Saturday, March 26, 2005

Where Faith Thrives

Nicholas Kristof has an amazing column about trends in Christianity.
So with Easter approaching, here I am in the heart of Christendom.

That's right - Africa. …

On Easter, more Anglicans will attend church in Kenya, Nigeria, South Africa, Tanzania and Uganda - each - than Anglicans and Episcopalians together will attend services in Britain, Canada and the U.S. combined.

More Roman Catholics will celebrate Easter Mass in the Philippines than in any European country. The largest church in the world is in South Korea. And more Christians will probably attend Easter services in China than in all of Europe together.

In short, for the first time since it began two millenniums ago, Christianity is no longer "Western" in any very meaningful sense. …

This shift could be just beginning. David Lyle Jeffrey of Baylor University sees some parallels between China today and the early Roman empire. He wonders aloud whether a Chinese Constantine will come along and convert to Christianity.

Chairman Mao largely destroyed traditional Chinese religions, yet Communism has died as a replacement faith and left a vacuum. "Among those disappointed true-believer Marxists, it may well be that Marxism has served as a kind of John the Baptist to the rapid emergence of Christianity among Chinese intellectuals," Professor Jeffrey said. Indeed, it seems possible to me that in a few decades, China could be a largely Christian nation. …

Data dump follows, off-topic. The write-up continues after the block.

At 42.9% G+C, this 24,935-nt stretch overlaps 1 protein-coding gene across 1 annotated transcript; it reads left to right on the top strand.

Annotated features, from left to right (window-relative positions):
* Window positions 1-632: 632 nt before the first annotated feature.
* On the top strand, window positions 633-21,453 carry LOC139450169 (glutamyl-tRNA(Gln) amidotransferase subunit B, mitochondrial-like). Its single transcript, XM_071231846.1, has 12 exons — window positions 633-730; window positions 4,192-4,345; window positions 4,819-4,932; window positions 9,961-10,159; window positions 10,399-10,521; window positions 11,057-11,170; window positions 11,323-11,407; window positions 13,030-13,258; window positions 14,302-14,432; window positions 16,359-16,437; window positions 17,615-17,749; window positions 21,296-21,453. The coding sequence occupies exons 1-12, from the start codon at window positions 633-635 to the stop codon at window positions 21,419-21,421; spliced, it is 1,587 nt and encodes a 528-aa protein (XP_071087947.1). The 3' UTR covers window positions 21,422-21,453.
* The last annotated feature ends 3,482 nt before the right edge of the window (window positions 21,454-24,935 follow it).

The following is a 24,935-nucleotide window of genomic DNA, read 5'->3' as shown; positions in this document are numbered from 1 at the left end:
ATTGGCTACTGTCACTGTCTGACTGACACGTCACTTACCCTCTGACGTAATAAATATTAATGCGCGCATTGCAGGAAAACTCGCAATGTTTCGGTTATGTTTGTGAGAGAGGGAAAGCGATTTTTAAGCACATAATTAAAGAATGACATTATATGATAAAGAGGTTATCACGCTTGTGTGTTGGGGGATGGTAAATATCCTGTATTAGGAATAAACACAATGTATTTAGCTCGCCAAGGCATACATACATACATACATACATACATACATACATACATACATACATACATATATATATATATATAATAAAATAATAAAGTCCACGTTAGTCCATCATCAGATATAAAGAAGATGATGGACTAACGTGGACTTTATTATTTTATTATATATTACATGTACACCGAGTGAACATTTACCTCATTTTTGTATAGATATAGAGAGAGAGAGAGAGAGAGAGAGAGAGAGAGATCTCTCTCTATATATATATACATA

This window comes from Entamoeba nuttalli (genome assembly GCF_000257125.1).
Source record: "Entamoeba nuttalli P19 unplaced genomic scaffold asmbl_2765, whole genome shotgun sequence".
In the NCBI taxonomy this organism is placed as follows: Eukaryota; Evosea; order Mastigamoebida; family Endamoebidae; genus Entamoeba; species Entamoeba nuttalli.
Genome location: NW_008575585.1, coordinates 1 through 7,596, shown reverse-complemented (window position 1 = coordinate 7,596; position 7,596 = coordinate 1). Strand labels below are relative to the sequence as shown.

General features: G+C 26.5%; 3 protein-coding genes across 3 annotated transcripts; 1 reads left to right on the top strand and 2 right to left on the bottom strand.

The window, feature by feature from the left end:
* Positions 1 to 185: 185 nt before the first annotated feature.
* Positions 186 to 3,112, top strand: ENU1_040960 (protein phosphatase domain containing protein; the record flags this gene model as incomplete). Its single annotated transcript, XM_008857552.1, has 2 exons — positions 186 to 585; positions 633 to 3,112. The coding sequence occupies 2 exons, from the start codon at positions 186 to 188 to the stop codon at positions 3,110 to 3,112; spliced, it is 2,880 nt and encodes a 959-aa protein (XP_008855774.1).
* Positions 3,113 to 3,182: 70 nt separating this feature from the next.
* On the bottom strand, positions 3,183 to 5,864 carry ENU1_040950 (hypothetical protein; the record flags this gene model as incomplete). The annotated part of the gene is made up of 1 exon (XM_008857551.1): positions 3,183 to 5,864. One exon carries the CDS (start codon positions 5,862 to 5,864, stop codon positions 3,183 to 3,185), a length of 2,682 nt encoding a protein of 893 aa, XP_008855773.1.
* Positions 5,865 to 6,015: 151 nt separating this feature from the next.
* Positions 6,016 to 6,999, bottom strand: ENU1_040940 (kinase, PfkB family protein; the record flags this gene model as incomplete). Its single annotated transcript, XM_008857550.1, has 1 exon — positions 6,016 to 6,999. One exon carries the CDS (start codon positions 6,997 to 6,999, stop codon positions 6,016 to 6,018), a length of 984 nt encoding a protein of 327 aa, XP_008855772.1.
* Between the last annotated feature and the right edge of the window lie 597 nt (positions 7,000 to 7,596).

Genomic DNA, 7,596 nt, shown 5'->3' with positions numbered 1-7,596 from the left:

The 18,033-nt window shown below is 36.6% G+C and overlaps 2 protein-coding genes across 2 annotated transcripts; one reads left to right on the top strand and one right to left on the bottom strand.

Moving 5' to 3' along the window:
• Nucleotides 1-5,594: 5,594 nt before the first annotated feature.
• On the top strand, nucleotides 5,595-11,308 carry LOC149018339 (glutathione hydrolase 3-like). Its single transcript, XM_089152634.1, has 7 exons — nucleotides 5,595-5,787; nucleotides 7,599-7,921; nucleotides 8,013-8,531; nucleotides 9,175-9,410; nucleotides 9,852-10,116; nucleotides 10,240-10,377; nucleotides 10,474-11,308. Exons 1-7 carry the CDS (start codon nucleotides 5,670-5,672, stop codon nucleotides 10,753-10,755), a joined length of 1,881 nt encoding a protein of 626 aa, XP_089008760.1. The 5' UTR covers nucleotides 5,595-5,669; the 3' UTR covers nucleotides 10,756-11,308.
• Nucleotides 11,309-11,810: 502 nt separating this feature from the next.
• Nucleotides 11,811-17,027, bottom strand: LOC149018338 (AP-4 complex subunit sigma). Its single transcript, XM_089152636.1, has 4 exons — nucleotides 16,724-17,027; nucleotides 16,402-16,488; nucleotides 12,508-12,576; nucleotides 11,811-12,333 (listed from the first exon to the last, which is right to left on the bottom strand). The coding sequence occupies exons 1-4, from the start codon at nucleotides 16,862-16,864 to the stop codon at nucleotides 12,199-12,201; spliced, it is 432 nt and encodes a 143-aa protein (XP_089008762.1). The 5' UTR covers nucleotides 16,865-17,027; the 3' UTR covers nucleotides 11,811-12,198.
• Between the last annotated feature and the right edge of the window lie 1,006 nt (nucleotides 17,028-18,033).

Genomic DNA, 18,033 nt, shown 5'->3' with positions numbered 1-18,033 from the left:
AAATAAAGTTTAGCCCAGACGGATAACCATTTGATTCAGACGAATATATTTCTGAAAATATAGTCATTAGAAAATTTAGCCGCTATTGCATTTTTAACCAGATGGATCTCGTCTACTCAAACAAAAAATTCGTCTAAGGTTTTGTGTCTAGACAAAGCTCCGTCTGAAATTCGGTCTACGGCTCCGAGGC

People in this New Christendom are so zealous about their faith that I worry about the risk of new religious wars. In Africa, Christianity and Islam are competing furiously for converts, and in Nigeria, Ivory Coast and especially Sudan, the competition has sometimes led to violent clashes.

"Islam is a threat that is coming," the Rev. William Dennis McDonald, a Pentecostal minister in Zambia, warned me. He is organizing "operation checkmate" to boost Christianity and contain Islam in eastern Zambia.

The denominations gaining ground tend to be evangelical and especially Pentecostal; it's the churches with the strictest demands, like giving up drinking, that are flourishing.

All this is changing the character of global Christianity, making it more socially conservative. For example, African churches are often more hostile to gays than mainline American churches. The rise of the Christian right in the U.S. is finding some echoes in other parts of the world. …
To borrow a phrase from the community of faith, Heaven help us.

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